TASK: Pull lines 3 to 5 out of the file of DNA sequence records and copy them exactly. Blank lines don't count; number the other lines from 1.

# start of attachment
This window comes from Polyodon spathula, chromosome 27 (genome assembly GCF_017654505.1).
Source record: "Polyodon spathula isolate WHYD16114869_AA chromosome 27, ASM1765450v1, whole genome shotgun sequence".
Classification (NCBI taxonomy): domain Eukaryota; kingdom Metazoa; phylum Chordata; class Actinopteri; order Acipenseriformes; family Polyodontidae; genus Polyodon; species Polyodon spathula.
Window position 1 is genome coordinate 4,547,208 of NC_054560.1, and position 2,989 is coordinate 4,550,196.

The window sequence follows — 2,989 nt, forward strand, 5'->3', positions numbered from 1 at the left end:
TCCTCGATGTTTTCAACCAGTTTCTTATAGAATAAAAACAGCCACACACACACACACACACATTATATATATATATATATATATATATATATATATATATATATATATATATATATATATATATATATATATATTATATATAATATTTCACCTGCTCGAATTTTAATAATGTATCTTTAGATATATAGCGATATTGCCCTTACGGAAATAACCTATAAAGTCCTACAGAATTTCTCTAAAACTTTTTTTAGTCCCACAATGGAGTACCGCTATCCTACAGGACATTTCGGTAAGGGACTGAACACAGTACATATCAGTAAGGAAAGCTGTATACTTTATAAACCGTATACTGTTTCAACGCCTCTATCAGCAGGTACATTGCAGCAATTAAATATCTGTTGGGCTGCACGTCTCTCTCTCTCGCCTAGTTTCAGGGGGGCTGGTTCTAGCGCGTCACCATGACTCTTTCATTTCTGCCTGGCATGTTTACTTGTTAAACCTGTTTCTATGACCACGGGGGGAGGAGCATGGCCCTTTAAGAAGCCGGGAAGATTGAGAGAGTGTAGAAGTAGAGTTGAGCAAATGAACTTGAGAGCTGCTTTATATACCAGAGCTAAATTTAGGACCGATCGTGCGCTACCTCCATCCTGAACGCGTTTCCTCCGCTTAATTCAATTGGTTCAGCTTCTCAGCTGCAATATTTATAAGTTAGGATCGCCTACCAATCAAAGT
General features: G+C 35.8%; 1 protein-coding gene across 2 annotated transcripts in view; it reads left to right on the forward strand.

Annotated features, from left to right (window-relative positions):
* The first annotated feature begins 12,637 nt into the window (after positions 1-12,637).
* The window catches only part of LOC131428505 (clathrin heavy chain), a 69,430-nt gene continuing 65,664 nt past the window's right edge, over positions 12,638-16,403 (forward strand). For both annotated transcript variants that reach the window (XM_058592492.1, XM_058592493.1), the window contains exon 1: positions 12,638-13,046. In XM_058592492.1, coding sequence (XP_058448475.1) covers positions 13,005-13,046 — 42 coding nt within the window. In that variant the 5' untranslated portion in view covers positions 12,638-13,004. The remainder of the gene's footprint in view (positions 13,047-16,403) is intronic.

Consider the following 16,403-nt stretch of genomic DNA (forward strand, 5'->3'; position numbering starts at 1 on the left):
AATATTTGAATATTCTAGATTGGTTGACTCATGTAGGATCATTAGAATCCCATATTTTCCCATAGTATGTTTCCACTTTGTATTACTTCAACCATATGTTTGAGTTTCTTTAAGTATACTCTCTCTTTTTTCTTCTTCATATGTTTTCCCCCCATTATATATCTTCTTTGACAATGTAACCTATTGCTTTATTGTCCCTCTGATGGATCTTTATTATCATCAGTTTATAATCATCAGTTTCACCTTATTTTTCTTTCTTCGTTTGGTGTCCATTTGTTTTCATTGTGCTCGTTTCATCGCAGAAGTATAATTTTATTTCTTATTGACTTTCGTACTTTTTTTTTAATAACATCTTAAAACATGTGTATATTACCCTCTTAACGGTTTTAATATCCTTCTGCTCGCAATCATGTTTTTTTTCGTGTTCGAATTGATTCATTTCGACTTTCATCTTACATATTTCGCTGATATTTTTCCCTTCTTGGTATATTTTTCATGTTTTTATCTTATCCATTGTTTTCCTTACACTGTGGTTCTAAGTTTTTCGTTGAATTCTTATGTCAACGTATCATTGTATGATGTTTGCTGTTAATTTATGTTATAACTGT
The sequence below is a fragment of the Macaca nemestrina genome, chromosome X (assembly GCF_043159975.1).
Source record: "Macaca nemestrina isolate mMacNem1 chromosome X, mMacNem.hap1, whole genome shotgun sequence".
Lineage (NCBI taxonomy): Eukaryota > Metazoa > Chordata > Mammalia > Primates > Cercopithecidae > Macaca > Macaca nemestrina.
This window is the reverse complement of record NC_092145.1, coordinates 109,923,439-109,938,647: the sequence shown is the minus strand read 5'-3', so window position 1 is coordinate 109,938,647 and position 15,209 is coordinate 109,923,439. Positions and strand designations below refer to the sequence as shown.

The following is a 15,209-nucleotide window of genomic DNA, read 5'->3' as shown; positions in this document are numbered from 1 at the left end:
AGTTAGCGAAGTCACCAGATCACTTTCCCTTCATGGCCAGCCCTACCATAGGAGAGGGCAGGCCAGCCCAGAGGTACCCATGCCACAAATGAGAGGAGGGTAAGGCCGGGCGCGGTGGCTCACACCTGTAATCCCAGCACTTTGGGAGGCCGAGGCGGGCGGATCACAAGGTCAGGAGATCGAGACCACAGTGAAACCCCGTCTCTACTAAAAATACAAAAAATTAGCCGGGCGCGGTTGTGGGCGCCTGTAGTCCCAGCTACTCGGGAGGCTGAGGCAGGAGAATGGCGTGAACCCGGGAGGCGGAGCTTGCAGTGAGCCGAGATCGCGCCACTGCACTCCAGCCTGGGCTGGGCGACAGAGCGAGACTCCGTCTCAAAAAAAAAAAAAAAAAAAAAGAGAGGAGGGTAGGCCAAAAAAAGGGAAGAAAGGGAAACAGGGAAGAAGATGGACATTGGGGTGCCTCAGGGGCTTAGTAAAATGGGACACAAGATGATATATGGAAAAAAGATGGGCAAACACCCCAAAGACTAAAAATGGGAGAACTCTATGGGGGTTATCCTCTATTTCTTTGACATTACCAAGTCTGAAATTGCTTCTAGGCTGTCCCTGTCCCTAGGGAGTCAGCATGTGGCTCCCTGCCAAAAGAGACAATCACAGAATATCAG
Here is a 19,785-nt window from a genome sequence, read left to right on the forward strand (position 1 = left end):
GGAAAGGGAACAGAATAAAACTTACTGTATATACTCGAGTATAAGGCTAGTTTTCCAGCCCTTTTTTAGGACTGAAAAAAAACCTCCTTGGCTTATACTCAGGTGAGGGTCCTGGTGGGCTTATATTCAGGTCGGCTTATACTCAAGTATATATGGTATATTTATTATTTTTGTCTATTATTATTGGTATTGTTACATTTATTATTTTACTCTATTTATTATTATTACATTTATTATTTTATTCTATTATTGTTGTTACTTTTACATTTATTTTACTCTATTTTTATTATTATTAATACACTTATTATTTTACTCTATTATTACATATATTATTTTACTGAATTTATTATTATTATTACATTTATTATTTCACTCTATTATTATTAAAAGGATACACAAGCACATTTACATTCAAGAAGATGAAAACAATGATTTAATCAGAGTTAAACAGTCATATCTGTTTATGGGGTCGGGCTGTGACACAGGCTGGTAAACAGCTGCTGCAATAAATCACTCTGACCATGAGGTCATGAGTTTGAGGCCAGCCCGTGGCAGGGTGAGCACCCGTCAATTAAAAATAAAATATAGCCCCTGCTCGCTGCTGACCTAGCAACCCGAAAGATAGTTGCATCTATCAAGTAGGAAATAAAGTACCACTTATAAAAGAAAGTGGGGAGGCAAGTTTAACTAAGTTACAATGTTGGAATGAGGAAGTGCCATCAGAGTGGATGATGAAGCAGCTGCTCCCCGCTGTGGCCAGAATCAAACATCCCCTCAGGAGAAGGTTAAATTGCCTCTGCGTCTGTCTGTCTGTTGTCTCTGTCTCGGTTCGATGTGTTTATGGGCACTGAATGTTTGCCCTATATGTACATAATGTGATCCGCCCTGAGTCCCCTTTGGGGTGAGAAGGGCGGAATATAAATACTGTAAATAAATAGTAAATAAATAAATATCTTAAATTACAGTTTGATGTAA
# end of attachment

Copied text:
Classification (NCBI taxonomy): domain Eukaryota; kingdom Metazoa; phylum Chordata; class Actinopteri; order Acipenseriformes; family Polyodontidae; genus Polyodon; species Polyodon spathula.
Window position 1 is genome coordinate 4,547,208 of NC_054560.1, and position 2,989 is coordinate 4,550,196.

The window sequence follows — 2,989 nt, forward strand, 5'->3', positions numbered from 1 at the left end: